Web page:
This weekend, my brother and sister came home with their kids. My brother stayed with my folks - 4 kids, 2 dogs. My sister stayed with Chuck and me ... no dogs, 1 amazing Liza-child.
Fun, busy, full, chaotic ... all words to describe the few days we had together.
But last night, as Chuck and I helped my folks clean up their home after the fun, what struck me was how tired my folks looked.
So darn tired.
But my dad said, "We always want our kids to come home. We always want them to have fun. And we will do whatever it takes for as long as we can to make that happen."
I love my folks so much.
But at this moment, I just really loved their fierce love for their family.
And their fierce willingness to pay whatever price they need to pay in order to have all their children come home.
Even if that price is their own bone-deep exhaustion.
Reminded me of this beautiful bit of writing from my favorite Presbyterian minister, Frederick Buechner ...
"Honor your father and your mother," says the Fifth Commandment (Exodus 20:12).
Honor them for having taken care of you before you were old enough to take care of yourself.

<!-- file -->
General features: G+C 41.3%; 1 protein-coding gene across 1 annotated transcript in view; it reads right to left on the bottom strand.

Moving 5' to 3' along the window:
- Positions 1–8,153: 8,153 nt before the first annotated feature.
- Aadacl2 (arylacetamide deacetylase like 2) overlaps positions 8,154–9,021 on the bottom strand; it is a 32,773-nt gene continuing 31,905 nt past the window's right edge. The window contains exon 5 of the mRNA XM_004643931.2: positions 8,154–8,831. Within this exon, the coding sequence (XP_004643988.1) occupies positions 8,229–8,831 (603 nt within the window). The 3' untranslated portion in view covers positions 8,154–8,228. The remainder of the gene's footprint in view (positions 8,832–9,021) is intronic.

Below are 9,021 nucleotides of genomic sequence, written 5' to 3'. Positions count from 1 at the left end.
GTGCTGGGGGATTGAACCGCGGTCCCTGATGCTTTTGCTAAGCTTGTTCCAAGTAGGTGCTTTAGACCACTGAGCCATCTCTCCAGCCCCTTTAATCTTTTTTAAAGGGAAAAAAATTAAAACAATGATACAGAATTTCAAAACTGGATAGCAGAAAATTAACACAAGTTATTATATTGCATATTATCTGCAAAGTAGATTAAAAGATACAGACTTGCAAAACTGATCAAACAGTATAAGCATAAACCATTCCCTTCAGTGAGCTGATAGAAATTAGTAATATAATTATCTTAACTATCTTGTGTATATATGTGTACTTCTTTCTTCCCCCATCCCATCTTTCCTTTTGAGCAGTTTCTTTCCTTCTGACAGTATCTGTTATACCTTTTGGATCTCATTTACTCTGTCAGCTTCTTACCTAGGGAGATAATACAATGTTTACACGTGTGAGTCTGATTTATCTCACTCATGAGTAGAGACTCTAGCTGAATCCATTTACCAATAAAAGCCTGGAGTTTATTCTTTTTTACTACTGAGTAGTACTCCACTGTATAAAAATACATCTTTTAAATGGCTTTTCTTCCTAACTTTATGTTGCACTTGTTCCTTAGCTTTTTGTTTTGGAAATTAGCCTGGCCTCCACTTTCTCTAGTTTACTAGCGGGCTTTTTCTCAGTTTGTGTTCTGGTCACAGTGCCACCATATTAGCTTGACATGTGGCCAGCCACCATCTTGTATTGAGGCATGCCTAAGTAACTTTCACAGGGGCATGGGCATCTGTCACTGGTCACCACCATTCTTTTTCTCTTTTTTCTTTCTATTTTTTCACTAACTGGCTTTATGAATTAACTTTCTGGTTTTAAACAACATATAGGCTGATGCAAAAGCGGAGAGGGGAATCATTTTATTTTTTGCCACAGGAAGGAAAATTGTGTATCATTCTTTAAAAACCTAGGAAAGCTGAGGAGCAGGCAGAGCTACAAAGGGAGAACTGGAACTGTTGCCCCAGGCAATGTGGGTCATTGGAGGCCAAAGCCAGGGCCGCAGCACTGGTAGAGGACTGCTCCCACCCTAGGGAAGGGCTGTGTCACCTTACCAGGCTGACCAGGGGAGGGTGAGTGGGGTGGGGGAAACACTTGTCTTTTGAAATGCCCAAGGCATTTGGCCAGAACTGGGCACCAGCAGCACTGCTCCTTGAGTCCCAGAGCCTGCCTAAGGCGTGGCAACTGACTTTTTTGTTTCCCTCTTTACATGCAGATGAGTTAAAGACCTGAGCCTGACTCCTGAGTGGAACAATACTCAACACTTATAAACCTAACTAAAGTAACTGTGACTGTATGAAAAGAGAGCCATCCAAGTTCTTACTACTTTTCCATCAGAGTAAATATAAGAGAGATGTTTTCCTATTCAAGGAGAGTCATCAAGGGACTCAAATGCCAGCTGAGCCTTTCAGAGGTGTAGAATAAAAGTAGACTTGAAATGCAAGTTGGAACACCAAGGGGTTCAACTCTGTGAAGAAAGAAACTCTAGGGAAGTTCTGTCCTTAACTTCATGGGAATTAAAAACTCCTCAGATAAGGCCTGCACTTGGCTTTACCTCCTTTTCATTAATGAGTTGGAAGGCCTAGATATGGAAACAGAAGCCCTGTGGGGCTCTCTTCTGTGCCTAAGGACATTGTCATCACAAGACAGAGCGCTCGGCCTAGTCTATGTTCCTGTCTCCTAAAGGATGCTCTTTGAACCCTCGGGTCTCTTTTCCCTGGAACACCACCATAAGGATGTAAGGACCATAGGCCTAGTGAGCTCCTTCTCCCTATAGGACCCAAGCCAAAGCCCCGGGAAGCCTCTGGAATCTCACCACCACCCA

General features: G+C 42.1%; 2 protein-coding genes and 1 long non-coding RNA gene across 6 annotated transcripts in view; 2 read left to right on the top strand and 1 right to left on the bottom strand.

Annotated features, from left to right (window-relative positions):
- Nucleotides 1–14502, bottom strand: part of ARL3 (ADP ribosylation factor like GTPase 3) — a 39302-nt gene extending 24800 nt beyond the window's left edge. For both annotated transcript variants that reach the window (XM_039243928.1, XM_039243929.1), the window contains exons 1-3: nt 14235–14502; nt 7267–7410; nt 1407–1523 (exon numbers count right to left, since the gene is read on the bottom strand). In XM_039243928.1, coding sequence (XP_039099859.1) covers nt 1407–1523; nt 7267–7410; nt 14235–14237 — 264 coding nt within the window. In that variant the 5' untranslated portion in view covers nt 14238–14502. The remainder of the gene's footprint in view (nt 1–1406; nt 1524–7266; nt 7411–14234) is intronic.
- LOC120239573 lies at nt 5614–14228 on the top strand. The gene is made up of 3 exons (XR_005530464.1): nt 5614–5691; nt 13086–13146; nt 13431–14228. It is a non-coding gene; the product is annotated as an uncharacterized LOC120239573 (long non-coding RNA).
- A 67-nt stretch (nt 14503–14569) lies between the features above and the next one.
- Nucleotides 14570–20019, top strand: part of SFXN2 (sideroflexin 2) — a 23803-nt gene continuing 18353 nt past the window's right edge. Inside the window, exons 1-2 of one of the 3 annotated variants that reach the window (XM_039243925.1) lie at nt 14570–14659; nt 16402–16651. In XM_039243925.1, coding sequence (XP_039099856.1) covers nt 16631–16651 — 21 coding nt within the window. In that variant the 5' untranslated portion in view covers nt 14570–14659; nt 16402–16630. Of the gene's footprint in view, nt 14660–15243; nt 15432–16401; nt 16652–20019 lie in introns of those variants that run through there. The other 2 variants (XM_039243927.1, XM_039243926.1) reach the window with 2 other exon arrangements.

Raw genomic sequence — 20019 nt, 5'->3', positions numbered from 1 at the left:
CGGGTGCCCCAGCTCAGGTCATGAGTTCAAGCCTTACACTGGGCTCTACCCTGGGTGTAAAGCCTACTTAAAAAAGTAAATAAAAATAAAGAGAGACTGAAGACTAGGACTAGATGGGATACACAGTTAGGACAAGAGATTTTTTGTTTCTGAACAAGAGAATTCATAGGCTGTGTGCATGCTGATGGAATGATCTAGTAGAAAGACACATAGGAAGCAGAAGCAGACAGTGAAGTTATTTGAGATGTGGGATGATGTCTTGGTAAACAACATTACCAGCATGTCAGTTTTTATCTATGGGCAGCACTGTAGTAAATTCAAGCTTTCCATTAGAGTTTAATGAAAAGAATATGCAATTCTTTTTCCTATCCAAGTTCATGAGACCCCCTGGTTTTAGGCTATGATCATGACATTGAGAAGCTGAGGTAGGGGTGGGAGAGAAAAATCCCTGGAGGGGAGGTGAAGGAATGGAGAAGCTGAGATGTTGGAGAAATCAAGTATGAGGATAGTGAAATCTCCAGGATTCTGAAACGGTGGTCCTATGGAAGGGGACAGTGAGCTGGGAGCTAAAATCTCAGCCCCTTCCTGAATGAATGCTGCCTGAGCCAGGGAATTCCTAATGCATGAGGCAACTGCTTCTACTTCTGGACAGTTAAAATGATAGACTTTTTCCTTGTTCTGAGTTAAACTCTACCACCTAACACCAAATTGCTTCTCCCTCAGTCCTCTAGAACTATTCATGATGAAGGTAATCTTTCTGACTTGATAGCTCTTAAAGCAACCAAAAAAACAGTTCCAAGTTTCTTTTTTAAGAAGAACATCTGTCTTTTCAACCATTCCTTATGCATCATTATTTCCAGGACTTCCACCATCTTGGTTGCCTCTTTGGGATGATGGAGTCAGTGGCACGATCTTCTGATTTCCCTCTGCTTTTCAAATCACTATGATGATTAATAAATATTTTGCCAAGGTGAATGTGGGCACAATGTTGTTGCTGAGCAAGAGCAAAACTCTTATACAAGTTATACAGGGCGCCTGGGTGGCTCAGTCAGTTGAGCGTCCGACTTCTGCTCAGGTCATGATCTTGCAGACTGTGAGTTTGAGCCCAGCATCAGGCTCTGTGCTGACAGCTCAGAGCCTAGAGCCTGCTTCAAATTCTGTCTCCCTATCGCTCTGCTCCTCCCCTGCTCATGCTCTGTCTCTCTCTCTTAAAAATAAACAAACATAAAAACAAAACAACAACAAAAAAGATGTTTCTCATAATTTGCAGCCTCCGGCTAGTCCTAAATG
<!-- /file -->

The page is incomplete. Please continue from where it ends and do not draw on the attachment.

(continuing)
Honor them for the sacrifices they made on your behalf, including the ones you would have kept them from making if you'd had the chance.
Honor them for having loved you.
But how do you honor them when, well-intentioned as they may have been, they made terrible mistakes with you that have shadowed your life ever since?
How do you honor them when, far from loving you or taking care of you, they literally or otherwise abandoned you?
How do you honor them when physically or sexually or emotionally they abused you?
The answer seems to be that you are to honor them even so.
Honor them for the pain that made them what they were and kept them from being what they might otherwise have become.
Honor them because there were times when, even at their worst, they were doing the best they knew how to do.
Honor them for the roles they were appointed to play—father and mother—because even when they played them abominably or didn't play them at all, the roles themselves are holy the way priesthood is holy even when the priest is a scoundrel.
Honor them because, however unthinkingly or irresponsibly, they gave you your life.
(Note - my parents were awesome. They did none of the above awful things, only the good ones ... Just felt I should clarify)